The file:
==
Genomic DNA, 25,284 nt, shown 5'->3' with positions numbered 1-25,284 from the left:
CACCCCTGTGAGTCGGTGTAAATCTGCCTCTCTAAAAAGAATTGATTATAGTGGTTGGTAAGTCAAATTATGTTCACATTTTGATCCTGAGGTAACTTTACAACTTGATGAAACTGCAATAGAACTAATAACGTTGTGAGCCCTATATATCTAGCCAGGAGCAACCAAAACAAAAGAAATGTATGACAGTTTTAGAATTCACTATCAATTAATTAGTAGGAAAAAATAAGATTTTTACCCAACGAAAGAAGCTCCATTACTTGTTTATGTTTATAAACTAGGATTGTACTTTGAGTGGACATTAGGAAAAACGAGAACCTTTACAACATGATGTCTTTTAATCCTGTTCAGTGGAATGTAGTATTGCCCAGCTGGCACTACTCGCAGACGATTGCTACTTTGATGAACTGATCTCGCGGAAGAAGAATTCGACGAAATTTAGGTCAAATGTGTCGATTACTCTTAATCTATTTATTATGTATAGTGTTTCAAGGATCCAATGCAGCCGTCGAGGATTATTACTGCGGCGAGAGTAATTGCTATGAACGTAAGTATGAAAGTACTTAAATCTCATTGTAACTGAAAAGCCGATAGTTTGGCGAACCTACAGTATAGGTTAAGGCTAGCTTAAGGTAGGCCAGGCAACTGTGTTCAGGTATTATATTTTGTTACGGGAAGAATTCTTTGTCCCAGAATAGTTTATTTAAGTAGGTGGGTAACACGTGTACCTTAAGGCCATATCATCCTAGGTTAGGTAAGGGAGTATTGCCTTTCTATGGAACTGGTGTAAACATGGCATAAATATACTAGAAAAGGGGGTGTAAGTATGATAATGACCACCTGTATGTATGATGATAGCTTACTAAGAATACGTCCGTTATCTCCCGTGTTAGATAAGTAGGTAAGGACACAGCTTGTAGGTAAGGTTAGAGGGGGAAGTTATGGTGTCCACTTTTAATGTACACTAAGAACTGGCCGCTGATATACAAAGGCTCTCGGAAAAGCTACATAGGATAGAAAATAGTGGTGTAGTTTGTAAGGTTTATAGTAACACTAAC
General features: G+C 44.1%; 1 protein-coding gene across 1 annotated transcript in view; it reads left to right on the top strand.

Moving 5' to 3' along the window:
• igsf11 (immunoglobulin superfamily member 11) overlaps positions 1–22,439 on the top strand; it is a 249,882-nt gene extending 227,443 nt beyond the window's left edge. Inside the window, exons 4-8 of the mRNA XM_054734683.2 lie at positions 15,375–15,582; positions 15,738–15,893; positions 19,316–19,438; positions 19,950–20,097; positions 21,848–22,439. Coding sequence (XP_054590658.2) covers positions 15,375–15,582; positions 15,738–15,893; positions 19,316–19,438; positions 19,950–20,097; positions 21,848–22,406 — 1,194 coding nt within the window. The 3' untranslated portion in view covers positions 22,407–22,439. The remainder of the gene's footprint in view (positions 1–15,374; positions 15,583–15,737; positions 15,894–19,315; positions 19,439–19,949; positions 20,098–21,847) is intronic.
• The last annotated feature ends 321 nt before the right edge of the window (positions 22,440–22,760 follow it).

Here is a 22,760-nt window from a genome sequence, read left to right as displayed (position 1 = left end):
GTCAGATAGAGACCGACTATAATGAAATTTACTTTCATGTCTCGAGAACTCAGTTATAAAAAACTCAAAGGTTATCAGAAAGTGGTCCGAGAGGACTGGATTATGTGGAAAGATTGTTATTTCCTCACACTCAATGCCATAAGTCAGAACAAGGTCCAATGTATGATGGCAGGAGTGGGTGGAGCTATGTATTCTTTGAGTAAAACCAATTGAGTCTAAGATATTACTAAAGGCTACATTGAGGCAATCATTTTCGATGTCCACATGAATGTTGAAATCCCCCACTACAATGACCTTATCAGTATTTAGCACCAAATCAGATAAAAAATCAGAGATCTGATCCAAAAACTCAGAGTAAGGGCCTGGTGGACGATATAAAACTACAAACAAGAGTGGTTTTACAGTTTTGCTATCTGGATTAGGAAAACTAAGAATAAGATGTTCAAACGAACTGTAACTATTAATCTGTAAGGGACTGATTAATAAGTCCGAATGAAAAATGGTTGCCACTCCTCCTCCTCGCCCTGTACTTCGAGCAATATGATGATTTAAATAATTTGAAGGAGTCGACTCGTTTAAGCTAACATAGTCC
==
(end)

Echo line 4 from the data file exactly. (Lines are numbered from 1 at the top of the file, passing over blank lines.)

Moving 5' to 3' along the window: